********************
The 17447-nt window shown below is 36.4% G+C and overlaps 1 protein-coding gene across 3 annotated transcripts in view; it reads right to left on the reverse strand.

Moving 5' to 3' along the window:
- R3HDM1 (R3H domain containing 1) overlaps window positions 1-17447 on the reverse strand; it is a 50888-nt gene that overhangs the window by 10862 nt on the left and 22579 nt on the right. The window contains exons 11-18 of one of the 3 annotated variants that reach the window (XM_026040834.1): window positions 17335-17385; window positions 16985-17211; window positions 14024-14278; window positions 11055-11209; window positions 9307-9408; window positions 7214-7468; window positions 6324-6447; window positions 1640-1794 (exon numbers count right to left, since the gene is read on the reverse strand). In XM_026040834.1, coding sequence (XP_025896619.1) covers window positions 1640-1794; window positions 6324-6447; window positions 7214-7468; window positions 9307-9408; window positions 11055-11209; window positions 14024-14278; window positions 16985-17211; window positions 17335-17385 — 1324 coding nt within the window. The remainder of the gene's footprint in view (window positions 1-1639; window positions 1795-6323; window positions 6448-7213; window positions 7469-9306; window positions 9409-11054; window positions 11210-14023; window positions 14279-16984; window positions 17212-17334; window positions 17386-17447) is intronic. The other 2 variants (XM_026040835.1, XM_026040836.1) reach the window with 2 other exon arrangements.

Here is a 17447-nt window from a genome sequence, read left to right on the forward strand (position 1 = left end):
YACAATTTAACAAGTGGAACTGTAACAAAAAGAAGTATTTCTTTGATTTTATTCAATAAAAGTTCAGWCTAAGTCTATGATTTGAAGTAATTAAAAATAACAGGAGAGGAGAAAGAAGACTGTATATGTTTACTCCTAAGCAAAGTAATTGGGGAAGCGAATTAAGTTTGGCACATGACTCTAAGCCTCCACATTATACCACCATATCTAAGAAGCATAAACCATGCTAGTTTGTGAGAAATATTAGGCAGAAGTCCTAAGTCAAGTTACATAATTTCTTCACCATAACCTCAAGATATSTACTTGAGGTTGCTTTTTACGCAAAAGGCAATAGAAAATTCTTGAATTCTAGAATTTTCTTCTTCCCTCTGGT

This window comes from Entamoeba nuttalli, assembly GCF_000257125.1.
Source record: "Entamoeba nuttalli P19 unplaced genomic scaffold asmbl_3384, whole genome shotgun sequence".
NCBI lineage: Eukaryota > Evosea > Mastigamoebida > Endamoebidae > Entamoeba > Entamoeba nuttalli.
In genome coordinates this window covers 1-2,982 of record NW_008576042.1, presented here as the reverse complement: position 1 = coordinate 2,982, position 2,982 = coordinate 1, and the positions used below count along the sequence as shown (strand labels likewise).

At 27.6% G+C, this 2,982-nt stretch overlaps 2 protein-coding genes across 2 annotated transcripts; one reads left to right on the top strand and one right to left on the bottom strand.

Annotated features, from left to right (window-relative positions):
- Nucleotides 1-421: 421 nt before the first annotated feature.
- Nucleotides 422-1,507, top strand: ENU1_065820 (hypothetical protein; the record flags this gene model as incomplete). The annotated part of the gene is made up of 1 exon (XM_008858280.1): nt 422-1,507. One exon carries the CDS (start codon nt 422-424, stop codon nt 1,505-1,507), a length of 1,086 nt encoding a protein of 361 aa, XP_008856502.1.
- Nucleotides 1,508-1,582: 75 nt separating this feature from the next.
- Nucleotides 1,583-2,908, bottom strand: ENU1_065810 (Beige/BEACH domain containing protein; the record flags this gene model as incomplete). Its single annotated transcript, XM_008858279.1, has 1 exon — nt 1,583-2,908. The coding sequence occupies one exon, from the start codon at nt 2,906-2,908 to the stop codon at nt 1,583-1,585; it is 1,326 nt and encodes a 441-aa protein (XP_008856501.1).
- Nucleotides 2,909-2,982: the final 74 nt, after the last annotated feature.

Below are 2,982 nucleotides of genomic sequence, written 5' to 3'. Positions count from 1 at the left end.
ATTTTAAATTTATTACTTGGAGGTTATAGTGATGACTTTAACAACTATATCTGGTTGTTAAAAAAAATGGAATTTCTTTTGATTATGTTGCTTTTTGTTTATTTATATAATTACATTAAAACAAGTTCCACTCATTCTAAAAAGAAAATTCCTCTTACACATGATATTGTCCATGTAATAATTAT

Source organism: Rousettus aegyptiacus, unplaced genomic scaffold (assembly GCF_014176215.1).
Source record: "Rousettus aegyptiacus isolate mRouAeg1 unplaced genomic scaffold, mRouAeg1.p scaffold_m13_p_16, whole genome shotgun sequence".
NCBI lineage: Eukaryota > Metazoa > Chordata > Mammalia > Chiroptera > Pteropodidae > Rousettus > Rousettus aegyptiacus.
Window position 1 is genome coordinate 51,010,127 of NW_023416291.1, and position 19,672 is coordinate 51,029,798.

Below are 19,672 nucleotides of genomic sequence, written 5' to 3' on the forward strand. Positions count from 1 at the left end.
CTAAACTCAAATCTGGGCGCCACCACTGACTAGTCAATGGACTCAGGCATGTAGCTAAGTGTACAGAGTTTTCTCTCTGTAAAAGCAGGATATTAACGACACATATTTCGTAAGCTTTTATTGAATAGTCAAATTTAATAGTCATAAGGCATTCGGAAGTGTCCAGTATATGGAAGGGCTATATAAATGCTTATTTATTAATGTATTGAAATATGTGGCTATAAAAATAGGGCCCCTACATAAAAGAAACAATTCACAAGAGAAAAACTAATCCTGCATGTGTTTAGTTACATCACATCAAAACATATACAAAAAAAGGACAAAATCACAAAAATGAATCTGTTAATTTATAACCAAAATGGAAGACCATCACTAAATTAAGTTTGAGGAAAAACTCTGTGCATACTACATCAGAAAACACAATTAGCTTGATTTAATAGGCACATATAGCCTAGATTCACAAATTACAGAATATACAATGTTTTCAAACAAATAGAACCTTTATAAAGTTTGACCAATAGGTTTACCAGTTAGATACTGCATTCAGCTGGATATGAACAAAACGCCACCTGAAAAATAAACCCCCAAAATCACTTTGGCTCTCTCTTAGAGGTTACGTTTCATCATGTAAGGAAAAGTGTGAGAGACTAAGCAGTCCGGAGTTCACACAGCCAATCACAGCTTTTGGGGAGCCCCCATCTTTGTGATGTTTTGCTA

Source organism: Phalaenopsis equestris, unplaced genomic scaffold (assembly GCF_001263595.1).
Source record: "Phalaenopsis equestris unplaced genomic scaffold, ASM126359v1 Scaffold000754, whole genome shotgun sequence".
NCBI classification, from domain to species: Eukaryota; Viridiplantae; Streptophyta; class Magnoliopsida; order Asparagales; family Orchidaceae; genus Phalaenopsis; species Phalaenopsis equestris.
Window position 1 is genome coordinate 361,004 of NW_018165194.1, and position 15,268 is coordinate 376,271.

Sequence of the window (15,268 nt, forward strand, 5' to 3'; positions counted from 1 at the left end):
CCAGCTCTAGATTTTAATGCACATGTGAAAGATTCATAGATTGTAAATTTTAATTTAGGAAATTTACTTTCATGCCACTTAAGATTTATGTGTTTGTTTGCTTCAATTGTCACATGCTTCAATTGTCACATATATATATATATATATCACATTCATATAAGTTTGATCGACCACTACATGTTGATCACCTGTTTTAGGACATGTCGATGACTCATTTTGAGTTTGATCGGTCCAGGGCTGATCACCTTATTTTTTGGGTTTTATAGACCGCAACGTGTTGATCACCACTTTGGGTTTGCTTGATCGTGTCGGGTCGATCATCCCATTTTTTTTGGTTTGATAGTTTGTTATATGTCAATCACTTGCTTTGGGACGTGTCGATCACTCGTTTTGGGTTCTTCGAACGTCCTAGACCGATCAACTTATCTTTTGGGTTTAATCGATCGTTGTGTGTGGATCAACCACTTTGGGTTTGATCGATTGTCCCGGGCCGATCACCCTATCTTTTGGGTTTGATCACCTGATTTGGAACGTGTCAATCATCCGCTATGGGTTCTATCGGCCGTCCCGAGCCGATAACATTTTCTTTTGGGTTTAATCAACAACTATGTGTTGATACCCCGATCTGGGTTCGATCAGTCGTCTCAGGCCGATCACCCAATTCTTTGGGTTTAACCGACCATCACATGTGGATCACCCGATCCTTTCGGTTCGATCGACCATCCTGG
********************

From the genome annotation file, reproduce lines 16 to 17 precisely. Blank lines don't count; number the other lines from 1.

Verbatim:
- Nucleotides 2,909-2,982: the final 74 nt, after the last annotated feature.

Below are 2,982 nucleotides of genomic sequence, written 5' to 3'. Positions count from 1 at the left end.